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Michael Moore’s “Sicko”, a review

by Gary Gordon, July, 9, 2007
(Published in the L.A. Free Press)

     It is difficult to review a Michael Moore film without reviewing Michael Moore. He is the upstart troublemaker, activist, trickster, vaudevillian, the sore spot on the ass of the official story; celebrated, vilified, studied by anthropologists. Oh, and he’s popular.
     In “Roger & Me” he documented the economic collapse of Flint, Michigan as General Motors reorganized and the local Chamber of Commerce simultaneously denied the collapse and concocted bizarre and unsuccessful plans to revitalize the place.
     In “Fahrenheit 9/11” he argued that the “war on terror” and the invasion of Iraq were based on lies.
     Now, in “Sicko”, he declares the healthcare system in the United States is broken, owned and operated by a greedy and often corrupt insurance industry and their servile politicians in both major parties, and there has to be a better way.
     Through heartbreaking interviews with healthcare system victims, including 9/11 heroes who worked ground zero, and those in middle-management who once perpetuated the system and have since defected, Moore clearly documents the problems created by the for-profit health industry.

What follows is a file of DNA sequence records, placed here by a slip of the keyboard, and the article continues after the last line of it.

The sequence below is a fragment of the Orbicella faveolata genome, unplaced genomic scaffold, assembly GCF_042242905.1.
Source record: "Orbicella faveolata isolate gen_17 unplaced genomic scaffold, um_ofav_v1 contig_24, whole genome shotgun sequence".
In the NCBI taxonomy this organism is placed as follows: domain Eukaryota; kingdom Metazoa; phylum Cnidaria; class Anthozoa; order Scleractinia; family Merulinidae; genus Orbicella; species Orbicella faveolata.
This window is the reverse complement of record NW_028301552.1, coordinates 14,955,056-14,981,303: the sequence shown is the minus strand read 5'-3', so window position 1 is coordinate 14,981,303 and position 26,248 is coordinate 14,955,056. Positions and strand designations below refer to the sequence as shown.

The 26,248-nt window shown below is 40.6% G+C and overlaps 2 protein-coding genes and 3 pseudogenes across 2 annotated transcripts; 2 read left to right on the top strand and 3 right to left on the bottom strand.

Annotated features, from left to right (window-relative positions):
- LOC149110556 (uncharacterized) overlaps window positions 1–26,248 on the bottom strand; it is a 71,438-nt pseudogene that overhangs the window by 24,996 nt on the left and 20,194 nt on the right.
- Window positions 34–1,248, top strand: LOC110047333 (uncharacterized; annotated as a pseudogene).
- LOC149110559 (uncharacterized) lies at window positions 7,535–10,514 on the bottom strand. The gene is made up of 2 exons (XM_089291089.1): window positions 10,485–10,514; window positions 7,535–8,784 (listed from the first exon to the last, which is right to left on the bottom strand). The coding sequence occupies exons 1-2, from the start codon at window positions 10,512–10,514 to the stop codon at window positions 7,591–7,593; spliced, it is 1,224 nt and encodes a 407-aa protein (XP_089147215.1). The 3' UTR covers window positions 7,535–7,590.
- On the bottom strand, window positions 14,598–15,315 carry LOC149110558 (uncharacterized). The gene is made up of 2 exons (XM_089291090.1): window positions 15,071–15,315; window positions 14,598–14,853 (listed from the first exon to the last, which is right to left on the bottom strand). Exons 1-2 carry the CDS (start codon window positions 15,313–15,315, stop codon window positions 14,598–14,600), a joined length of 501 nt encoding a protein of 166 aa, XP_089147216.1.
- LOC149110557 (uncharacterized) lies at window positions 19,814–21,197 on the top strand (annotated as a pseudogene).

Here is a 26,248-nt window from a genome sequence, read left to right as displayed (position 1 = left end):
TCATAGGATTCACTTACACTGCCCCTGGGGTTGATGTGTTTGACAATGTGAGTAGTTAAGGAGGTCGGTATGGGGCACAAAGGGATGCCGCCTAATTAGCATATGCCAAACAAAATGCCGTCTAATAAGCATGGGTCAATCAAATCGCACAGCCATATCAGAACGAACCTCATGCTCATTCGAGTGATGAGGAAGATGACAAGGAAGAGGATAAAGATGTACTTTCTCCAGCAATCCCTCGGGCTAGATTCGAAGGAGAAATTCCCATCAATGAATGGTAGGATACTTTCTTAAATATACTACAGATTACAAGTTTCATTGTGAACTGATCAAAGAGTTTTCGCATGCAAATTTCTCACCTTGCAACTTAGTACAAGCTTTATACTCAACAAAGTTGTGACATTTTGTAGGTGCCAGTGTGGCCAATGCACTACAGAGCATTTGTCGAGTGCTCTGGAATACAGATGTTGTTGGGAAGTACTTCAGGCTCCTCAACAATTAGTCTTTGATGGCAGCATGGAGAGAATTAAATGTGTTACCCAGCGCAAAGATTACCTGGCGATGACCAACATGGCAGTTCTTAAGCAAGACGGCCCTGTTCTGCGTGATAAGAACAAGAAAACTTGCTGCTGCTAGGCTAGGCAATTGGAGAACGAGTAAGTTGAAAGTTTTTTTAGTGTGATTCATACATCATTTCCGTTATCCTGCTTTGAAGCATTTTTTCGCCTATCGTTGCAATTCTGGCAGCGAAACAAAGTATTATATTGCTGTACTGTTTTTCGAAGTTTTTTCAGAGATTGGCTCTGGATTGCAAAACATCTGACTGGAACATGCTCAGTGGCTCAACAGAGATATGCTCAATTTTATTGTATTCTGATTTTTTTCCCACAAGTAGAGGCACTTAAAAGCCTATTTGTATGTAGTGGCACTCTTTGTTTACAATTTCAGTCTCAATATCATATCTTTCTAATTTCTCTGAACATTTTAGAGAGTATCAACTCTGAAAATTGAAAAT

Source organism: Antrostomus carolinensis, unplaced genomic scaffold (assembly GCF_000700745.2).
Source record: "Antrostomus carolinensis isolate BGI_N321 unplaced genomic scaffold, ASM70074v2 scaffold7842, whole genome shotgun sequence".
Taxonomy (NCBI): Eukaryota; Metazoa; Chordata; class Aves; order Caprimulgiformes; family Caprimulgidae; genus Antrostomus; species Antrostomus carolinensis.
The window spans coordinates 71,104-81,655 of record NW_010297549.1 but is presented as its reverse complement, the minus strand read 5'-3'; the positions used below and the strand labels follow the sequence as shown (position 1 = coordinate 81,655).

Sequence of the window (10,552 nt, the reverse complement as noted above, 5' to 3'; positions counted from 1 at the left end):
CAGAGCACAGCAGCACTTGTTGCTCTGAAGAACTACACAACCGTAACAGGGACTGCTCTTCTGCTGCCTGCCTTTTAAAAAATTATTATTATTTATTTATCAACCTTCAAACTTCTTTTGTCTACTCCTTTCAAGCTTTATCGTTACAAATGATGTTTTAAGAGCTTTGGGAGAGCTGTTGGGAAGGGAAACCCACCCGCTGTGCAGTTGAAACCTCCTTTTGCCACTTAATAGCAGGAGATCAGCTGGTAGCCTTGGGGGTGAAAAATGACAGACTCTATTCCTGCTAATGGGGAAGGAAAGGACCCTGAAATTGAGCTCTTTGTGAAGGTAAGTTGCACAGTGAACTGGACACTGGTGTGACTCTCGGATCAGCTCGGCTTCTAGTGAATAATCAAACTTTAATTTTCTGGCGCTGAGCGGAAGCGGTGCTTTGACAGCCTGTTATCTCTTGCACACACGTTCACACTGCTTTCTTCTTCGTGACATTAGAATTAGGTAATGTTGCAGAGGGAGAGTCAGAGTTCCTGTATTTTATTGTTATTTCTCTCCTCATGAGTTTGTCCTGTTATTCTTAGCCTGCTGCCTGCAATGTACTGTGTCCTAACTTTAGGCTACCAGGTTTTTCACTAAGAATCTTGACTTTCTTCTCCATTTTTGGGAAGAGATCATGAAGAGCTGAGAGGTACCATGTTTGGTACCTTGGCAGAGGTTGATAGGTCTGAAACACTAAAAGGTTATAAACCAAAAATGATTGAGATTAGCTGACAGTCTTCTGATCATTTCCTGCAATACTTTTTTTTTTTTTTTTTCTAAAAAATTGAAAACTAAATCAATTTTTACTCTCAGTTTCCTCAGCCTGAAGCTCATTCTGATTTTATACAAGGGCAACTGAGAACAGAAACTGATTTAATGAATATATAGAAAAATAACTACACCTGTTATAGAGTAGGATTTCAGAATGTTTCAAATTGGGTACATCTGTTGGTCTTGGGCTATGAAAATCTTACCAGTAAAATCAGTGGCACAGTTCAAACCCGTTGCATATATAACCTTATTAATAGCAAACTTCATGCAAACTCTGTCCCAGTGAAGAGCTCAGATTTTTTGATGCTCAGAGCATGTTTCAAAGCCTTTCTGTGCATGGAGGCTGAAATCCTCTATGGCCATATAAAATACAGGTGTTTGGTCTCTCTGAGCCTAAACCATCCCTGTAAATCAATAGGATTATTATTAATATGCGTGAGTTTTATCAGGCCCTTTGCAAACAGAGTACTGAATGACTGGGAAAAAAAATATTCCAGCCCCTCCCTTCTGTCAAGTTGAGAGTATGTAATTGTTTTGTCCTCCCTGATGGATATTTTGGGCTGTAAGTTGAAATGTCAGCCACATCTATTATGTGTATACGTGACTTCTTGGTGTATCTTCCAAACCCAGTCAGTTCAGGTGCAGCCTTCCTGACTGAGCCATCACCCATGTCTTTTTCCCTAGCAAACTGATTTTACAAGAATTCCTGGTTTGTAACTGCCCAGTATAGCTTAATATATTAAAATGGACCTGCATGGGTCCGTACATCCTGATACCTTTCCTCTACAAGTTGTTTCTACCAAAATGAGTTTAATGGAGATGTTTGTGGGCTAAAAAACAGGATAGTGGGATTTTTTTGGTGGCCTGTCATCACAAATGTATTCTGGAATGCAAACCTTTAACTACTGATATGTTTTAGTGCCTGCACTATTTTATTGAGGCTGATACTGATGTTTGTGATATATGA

Through interviews with citizens of Canada, England, France and Cuba, Moore presents exciting aspects of their national health systems and maintains this kind of socialized approach is a solution for us to grab. To detractors of socialized systems, he points to long-socialized American institutions: medicare, our police and fire departments, our post office, public schools and libraries.
     Critics of Moore often pick over his films the way vultures devour roadkill, finding fault and what they argue is deception and manipulation. Unfortunately, by some reputable accounts, Moore leaves himself open to these attacks because there are times when his use of narrative and moving images slights the truth of a more complex situation. His celebration of then-First Lady Hillary Clinton’s health care plans, as if her call for a national health plan was not a colossal deception designed to maintain the insurance industry’s grip speaks to his occasional naiveté. To his credit, he points out her rank as senator and presidential candidate among recipients of health insurance industry donations: she is number two.
     The thing is, Flint, Michigan’s economy did collapse when General Motors shifted facilities and tens of thousands of jobs to Mexico and the Chamber’s schemes flopped, the “war on terror” and the invasion and occupation of Iraq were and are based on lies, and the US healthcare system is broken.
     In other words, despite Moore’s faults and his critic’s best efforts, Moore gets it right.
     CBS Anchorman Walter Cronkite once observed that anyone who got their news solely from him was a fool, that many sources should be sought and considered.
     Moore’s is not the first nor final word on the healthcare debate, but his film “Sicko” is a brilliant, devastating and at times an oddly entertaining and humorous portrait of a sick system and a poignant draft of a possible solution.